CQDM announces funding for three cancer research projects, supported by the Québec government grant. These projects aim to enhance cancer treatment efficacy and reduce side effects. They include Theratechnologies’ platform for colorectal cancer, Saydi Biotech’s MDM2 inhibitor for various cancers, and Roche Canada’s use of circulating tumor DNA for monitoring DLBCL patients. Dr. Ramy Saleh, along with other collaborators, plays a crucial role in Saydi Biotech’s project, emphasizing Québec’s leadership in innovative cancer research.
This group has been created by SaRC-Q to offer a space for sharing, support, and mutual assistance to all those living with GIST (Gastrointestinal Stromal Tumor) in Quebec and Canada. Our goal is to create a supportive and caring community where everyone feels supported and understood. Together, we can help each other overcome the challenges related to GIST and find resources to improve our quality of life. SaRC-Q will be sharing advancements in GIST treatments and insights about this sarcoma, as well as scientific and medical data.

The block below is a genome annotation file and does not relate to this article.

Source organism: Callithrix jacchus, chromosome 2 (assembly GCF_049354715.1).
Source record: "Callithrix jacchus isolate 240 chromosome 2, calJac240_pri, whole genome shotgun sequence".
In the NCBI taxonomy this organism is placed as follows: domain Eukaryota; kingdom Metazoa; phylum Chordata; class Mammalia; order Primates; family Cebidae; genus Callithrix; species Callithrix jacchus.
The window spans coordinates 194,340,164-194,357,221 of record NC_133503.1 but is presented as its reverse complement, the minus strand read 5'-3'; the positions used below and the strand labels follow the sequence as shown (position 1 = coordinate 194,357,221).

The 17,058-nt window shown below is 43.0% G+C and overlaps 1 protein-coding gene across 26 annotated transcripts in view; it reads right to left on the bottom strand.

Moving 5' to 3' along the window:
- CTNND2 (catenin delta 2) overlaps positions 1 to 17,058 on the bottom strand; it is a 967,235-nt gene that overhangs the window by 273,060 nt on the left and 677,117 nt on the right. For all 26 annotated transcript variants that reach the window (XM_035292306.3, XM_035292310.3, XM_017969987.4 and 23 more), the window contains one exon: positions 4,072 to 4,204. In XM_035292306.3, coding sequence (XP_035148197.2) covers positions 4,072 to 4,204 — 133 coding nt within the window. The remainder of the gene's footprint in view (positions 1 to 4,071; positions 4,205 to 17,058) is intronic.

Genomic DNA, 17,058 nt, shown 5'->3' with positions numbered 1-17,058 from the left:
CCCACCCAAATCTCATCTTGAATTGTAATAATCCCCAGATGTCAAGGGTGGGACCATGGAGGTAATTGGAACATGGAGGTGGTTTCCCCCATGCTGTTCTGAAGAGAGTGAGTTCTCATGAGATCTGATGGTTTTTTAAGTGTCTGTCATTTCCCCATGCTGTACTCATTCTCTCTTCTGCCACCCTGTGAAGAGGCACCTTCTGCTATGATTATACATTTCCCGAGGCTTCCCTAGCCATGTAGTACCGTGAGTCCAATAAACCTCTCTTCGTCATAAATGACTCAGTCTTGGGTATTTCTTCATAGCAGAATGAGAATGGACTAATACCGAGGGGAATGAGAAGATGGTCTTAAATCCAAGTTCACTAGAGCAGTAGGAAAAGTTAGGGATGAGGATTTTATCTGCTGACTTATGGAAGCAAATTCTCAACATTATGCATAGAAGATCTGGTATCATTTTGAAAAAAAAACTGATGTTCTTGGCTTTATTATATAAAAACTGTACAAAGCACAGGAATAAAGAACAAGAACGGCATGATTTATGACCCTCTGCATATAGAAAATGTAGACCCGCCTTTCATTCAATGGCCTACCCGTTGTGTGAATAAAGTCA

Trials involving Tenosynovial Giant Cell Tumor (TGCT) in Canada now welcome participants from all regions across the country. If you would like to participate in these clinical trials, lodging and transportation are offered to facilitate the participation of eligible individuals. This assistance aims to ensure that geographical distance does not pose a barrier for patients interested in contributing to TGCT research. Prospective participants are encouraged to contact the trial coordinators or investigators to inquire about specific details regarding lodging and transportation arrangements for the particular trial they are interested in.
Montreal, January 26, 2024 – Driven by an extraordinary spirit, the Harding sisters, Cassandra and Katelyn, have faced the same rare cancer—Osteosarcoma—within months of each other. This rare form of cancer, also battled by the iconic Terry Fox, has become a testament to the strength and courage inspired by SaRC-Q co-founder Dr. Ramy Saleh.